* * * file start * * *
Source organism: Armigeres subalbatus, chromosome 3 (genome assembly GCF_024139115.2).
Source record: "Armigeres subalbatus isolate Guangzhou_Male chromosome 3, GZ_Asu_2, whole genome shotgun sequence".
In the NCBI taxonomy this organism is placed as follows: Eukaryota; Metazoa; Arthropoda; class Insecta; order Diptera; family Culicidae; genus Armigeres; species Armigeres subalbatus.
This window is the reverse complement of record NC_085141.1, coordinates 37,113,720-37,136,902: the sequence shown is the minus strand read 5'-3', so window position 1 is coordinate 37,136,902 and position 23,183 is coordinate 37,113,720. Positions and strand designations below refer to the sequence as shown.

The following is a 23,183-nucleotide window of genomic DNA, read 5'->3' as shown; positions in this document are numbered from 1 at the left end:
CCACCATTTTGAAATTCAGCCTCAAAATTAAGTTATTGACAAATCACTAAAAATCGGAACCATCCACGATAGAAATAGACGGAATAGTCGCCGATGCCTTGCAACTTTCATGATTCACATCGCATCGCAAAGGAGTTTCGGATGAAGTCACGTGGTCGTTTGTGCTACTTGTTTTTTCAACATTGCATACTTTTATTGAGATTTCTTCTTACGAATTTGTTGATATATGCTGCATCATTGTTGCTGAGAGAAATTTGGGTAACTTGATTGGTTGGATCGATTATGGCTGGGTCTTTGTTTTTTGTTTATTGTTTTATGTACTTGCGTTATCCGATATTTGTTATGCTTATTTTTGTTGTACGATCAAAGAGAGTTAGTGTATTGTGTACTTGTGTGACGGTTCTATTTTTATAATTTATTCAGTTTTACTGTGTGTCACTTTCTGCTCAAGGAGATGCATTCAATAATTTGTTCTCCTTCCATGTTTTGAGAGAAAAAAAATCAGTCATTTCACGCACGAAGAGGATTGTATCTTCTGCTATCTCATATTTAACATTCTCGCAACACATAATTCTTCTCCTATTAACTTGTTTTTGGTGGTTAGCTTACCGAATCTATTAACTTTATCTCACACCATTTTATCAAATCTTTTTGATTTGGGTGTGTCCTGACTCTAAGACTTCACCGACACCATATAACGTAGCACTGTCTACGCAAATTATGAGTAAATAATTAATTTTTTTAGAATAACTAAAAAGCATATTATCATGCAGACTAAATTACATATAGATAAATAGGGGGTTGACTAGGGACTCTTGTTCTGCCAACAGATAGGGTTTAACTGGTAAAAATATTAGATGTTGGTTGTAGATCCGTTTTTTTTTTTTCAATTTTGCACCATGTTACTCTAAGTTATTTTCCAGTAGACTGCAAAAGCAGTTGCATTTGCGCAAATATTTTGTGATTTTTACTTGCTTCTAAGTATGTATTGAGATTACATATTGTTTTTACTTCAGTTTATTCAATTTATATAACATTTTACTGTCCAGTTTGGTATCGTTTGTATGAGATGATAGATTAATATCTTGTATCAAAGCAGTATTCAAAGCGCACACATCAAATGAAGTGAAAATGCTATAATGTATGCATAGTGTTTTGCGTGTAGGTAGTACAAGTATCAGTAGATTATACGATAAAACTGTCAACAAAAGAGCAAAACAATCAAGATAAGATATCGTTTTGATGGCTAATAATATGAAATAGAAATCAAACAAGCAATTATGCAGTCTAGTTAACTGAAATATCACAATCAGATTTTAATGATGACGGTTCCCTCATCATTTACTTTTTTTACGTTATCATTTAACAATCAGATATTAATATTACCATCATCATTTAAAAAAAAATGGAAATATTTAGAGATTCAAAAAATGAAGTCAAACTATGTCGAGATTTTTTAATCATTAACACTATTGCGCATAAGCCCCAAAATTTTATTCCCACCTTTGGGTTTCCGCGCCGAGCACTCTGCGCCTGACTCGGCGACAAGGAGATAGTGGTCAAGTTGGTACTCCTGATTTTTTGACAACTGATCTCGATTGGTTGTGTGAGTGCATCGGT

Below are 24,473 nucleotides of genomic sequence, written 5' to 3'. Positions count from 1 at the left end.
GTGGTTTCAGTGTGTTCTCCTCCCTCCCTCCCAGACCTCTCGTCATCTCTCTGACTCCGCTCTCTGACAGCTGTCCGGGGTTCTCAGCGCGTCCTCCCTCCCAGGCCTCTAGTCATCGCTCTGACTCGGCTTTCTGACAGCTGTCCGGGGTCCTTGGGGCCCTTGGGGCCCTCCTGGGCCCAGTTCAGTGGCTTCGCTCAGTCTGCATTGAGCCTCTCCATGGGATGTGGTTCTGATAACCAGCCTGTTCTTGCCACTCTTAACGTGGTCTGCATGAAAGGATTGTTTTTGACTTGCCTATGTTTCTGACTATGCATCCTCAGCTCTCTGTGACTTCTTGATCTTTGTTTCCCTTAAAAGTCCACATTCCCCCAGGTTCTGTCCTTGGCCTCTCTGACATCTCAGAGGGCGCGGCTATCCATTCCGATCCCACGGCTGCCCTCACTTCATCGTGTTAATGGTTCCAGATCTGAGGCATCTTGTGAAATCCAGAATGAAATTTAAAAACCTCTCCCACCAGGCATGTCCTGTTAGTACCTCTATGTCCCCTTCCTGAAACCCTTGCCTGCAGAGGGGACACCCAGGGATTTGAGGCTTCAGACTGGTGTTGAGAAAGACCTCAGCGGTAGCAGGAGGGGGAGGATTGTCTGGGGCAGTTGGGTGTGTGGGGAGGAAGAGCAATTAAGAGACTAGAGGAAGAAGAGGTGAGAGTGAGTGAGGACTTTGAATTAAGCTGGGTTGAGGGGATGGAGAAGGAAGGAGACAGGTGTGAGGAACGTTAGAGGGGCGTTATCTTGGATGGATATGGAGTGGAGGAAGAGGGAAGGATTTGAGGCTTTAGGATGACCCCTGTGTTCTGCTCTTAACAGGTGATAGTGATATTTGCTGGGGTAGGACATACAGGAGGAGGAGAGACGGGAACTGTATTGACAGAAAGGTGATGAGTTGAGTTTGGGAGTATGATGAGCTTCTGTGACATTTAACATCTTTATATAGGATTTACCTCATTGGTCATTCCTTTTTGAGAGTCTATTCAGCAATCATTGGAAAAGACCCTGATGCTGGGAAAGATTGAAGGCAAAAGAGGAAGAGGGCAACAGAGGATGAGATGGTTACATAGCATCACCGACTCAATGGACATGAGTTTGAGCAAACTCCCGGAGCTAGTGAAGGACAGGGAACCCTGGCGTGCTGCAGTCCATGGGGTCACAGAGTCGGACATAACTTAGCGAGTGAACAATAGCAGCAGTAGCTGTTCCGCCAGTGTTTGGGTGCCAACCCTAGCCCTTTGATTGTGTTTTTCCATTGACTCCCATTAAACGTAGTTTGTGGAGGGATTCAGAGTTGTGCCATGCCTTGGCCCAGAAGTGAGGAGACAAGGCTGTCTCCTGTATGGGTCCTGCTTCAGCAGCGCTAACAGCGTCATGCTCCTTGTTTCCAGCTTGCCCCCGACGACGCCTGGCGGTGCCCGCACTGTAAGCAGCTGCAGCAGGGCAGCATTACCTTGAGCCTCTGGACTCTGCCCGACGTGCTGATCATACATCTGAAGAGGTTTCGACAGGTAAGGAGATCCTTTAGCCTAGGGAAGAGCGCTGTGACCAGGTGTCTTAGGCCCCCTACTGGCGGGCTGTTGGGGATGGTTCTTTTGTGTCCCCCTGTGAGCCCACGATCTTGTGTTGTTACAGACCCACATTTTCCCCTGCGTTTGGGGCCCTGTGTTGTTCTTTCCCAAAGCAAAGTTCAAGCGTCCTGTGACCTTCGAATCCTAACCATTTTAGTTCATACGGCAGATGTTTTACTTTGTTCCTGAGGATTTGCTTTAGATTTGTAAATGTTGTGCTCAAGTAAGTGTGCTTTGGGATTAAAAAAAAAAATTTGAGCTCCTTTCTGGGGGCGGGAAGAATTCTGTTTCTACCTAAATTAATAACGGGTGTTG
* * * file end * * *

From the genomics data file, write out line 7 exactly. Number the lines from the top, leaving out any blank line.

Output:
Below are 24,473 nucleotides of genomic sequence, written 5' to 3'. Positions count from 1 at the left end.